(Title with apologies to Public Enemy).
If there’s one thing I want you to understand right away, it’s this:
You can usually trust a poor VA. But you should never trust a good VA.
High-contrast single-letter VA is a good measure of visual function in a healthy-but-blurred eye, which is why we use it all the time in routine optometric practice. But it’s a particularly poor measure of visual function in a pathological eye.
Indeed, high contrast VA is often the last thing to go. This can be quite distressing for patients, who can tell that there is something wrong with their vision, but get repeatedly told by their optometrist or ophthalmologist that they are still seeing very well. Rather than being reassured, it can be quite distressing, as the patient then can’t reconcile what they are seeing with what their vision expert is telling them. Are they imagining things? Or is their vision ‘expert’ not as expert as they say they are?
If the scotoma does go across the fovea, you will certainly get a greatly decreased VA. If your patient is only reading 6/120 (20/400), you can really tell they have low vision. But we frequently see patients with very substantial loss of visual function who are still seeing 6/12, 6/9, sometimes even 6/6 (20/20). Even when the VA is moderately impaired (say 6/48), bear in mind that they might have impaired function well in excess of what you’d expect from that VA.
If you’re going to understand low vision (especially dry AMD), it’s more useful to consider three zones. Yes, the job of the peripheral field is to guide large saccades of the macular field. But in turn the job of the macular field is to guide very fine saccades of the tiny foveal field. This distinction is particularly relevant when people have geographic atrophy, which often preserves the foveal field until late in the disease.
You need to remember that a good VA indicates the foveal field is intact, but it says nothing about the integrity of the macular field.
Causes of Vision Impairment
Impairment of visual function in low vision is primarily due to three-and-a-half factors:
- Loss of foveal vision (and therefore decreased VA) — of course it happens, but it’s only one possible factor.
- Impaired low contrast vision — takes the richness and texture out of what people see.
- Patchy macular fields — may leave the fovea intact (and therefore retain good VA), but badly impair ‘integrative’ tasks that use the larger macular field, such as recognising faces and reading fluently.
- Impaired luminance (low and/or high) vision — which I’m counting as only a half a factor, as it kind of goes hand in hand with the low contrast impairment (more — much more — on that later). This often manifests as the macula field dropping out in low luminance conditions, and greatly underperforming even in lighting levels which we normally think of as perfectly adequate. On the other side it can also result in heightened glare sensitivity. Having both a low luminance deficit and a heightened glare sensitivity can be particularly difficult to manage.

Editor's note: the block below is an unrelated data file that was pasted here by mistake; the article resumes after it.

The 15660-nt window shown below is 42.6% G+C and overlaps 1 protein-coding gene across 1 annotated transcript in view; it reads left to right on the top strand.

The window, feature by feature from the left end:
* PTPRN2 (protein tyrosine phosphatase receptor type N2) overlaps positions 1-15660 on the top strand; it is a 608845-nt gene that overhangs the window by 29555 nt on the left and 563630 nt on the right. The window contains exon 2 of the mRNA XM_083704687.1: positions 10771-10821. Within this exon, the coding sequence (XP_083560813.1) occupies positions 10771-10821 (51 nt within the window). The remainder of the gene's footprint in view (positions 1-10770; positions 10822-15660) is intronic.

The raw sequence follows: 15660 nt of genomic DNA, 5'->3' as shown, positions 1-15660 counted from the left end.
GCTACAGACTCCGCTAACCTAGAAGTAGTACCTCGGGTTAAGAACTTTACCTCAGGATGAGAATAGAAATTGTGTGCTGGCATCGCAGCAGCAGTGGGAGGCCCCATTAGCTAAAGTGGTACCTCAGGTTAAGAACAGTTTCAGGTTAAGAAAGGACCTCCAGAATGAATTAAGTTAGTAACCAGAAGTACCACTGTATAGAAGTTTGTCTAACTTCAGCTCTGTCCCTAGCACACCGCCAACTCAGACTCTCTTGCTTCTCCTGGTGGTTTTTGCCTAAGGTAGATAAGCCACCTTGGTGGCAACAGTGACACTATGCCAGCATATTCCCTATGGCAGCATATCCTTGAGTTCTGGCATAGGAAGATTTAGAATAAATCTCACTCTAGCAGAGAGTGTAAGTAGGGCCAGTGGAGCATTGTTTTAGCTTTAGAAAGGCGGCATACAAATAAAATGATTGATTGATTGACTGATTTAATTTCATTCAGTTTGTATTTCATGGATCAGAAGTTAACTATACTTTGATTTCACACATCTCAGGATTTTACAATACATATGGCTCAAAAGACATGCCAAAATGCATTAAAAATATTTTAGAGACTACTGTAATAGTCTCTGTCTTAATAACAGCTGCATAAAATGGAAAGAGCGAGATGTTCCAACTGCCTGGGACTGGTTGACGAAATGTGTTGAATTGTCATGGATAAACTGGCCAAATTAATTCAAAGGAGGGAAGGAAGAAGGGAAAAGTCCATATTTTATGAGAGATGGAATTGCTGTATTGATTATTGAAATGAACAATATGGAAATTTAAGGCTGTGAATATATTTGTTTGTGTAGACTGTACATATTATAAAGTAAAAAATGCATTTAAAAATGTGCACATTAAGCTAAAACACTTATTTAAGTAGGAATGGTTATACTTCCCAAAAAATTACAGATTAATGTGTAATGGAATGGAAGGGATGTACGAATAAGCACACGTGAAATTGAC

As we go on through these pages, I’ll be considering low vision rehab from the perspective of trying to manage all of these factors, not just acuity.
Do you have any trouble recognising faces? Be alert, sometimes patients will answer by saying “No, I can generally recognise people quite well” but then add “…because I know what they are wearing” or “…because I’m good at recognising voices.” But this is a really good question to get an idea of whether they have significant macular field impairment.
Do you have any trouble pouring yourself a glass of water? This is a common low contrast task, being able to see the level of a clear liquid in a glass, or while pouring a kettle into a mug.
Do you find things easier to see if you take them over to a sunny window? Good for picking up a luminance deficit. Even though we all do this sometimes, patients will a luminance deficit will often give a much stronger positive response.
Do you have trouble finding things in your pantry, or in crowded cupboards? They’re usually dim, so again a good question for picking up a luminance deficit.
Do you have trouble reading? You generally don’t need to ask this, it’s one of the most frequent presenting complaints. Be aware that a negative answer doesn’t necessarily mean there is no issue — not everyone is much of a reader anyway, and if your patient is illiterate they might not even notice it as a problem. And some people have a very adaptable personality type where if they run into problems with reading they just switch straight on to doing something else instead, so they might deny having any reading ‘problem’.
What would be a better measure? I’m not sure. Low contrast vision is certainly better, but has its own limitations. I doubt there is any one traditional clinical measure of vision that correlates really well with pathologically-impaired visual function. So perhaps that’s the answer, using repeated application of validated questionnaires that measure practical vision impairment.
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